United Nations Environment Programme
JOHANNESBURG, 26 October 2018 - National Ozone and Customs Officers from the Southern African Development Community (SADC) region (Africa Anglophone Network) gathered at the Birchwood Hotel in Johannesburg, South Africa from 24-26 October 2018, for a three-day Twinning Workshop and Border Dialogues. The workshop was organised by UN Environment OzonAction in collaboration with the Government of South Africa.
The workshop was officially opened by Mr Obed Baloyi, Chief Director, Chemical Management, Department of Environmental Affairs, South Africa. In his remarks, Mr Obedi emphasised the need for strengthening collaboration especially with regards to the Sustainable Development Goals (SDGs) and he encouraged colleagues to proritise work on chemicals that is carried out in the regions. Mr Baloyi also honoured the late Minister of Environmental Affairs, Edna Molewa, for her selfless sacrifice and great support she offered to the Chemicals Management and Ozone team during her tenure at the Department of Environmental Affairs. She played an active role in the signing of both the Kigali and Paris Amendments. Her passing is a great loss to the Department as well as to the Nation.
Mrs Cecilia Njenga, Head of the UN Environment Office in South Africa gave her opening remarks in which she advised colleagues that they should all be aware of the high level of HCFC consumption in many countries. “There is, in many countries, continued import of HCFC-based equipment and high level of HCFC consumption in the servicing sector”. She requested participants in the workshop to review the Ozone Depleting Substances (ODS) policies to ensure that they are comprehensive, up-to-date, and that they have the objective of reducing this high demand. Mrs. Njenga strongly recommended participants to properly implement and enforce their HCFC licensing and quota systems, as a priority.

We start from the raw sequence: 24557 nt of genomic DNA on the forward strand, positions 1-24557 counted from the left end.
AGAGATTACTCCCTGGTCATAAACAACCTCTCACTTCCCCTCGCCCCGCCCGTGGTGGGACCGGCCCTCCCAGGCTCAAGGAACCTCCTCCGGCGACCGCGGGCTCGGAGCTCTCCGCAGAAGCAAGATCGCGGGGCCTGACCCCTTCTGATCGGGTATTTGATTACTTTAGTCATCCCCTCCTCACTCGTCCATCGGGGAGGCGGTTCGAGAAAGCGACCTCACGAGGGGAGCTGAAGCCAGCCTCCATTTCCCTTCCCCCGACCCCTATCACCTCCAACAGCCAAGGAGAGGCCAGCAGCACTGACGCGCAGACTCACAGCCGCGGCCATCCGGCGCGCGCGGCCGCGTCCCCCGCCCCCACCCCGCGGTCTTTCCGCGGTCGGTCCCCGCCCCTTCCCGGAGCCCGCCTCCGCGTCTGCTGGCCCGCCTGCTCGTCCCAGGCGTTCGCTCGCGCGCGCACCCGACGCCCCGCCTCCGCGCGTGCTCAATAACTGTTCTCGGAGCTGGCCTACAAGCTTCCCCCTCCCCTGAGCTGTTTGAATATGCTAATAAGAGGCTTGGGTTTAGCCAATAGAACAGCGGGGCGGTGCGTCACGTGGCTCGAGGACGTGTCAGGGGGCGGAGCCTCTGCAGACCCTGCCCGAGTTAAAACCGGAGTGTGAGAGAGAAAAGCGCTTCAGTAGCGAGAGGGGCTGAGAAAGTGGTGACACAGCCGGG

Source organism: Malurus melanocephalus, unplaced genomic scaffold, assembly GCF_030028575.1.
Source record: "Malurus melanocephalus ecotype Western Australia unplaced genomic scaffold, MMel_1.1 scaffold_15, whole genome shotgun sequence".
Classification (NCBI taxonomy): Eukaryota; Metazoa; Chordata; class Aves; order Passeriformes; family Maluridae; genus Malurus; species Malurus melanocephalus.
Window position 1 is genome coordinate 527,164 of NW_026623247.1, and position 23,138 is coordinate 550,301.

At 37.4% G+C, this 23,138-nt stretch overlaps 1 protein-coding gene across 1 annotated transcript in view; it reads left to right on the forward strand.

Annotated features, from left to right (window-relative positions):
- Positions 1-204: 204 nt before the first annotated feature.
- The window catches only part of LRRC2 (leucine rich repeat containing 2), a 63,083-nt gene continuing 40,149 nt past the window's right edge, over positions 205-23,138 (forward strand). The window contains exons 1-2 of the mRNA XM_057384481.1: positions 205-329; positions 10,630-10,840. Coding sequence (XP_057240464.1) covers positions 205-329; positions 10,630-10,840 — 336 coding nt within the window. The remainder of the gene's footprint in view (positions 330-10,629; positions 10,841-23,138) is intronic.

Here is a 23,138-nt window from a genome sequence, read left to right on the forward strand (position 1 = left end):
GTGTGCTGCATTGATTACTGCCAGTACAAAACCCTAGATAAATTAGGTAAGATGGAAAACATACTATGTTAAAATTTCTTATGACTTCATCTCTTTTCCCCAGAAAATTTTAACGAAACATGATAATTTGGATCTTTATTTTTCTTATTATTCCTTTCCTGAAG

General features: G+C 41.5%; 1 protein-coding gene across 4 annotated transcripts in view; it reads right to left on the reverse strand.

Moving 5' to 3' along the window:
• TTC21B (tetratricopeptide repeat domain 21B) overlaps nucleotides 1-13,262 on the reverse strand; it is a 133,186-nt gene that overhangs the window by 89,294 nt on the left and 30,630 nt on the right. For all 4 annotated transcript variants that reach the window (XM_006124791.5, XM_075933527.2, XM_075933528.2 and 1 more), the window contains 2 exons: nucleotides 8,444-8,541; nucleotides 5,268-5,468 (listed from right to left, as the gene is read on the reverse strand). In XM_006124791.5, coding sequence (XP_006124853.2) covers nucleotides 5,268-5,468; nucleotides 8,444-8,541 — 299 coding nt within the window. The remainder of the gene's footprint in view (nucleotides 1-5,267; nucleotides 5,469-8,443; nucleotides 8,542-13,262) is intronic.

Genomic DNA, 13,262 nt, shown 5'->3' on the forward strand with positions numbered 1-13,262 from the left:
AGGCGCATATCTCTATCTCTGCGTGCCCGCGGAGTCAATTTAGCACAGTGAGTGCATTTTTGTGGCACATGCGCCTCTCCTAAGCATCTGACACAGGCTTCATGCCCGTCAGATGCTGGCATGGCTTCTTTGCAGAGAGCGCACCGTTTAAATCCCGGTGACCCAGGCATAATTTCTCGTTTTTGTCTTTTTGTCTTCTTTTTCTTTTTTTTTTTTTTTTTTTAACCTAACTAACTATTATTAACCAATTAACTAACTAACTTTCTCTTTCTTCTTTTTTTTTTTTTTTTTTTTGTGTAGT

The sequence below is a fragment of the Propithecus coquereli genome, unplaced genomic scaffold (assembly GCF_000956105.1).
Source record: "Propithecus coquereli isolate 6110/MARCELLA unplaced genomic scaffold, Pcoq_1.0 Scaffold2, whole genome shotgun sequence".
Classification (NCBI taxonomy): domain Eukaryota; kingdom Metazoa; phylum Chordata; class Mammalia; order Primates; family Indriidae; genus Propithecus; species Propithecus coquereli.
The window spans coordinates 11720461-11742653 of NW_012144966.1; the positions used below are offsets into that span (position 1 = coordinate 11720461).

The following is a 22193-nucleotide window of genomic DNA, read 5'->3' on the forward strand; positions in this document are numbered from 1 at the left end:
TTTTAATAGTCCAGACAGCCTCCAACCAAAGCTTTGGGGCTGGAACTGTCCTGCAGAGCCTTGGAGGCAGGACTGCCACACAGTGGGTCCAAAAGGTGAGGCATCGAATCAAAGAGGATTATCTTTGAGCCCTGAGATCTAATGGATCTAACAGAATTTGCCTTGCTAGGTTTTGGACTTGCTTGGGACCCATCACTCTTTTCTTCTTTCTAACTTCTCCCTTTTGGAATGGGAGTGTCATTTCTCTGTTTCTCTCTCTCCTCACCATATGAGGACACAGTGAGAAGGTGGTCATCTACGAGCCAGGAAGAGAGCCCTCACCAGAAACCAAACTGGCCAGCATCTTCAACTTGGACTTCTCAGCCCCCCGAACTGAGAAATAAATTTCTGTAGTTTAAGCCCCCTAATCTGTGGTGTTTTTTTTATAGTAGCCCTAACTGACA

Mrs. Memory Ndou from the South African Revenue Service within Customs and Excise Division, stressed that the cooperation and coordination of such workshops/activities is critical, to better manage and protect the environment, internationally, regionally and nationally. Improving, integrating and coordinating of border posts and related infrastructure are critical to deepening regional integration and developing transboundary projects. Existing legal instruments of cooperation should be optimally used and should be supported by an effective implementation of strategies. It is therefore important for SADC [Southern African Development Community] countries to strengthen coordination and bilateral engagement to fight against illegal trade of ODS. Furthermore, the accurate data becomes pivotal to all the countries.
The workshop was organised over three days with a varied agenda consisting of presentations and discussions to consider overall challenges in the region and good practices on ODS trade controls. The meeting also considered the management of seized and unwanted ODS, facilitating legal trade and combatting illegal trade of environmentally sensitive commodities and risk profiling techniques for combatting illegal trade. A significant portion of the workshop was dedicated to sharing of enforcement mechanisms and cooperation activities. The final day of the workshop was dedicated to bilateral discussions, which allowed two trading partner countries, in a confidential setting, to exchange their import-export statistics and explore the differences in reported in import-export data. A parallel session on ODS identification practical exercises with refrigerant identifiers and demonstration of OzonAction smartphone applications was also conducted.
The workshop was part of the 2018 work plan of UN Environment Compliance Assistance Programme (CAP) to support countries in implementing their Montreal Protocol commitments.
FOR MORE INFORMATION:
Montreal Protocol Regional Coordinator, Anglophone Africa
Capacity Building Manager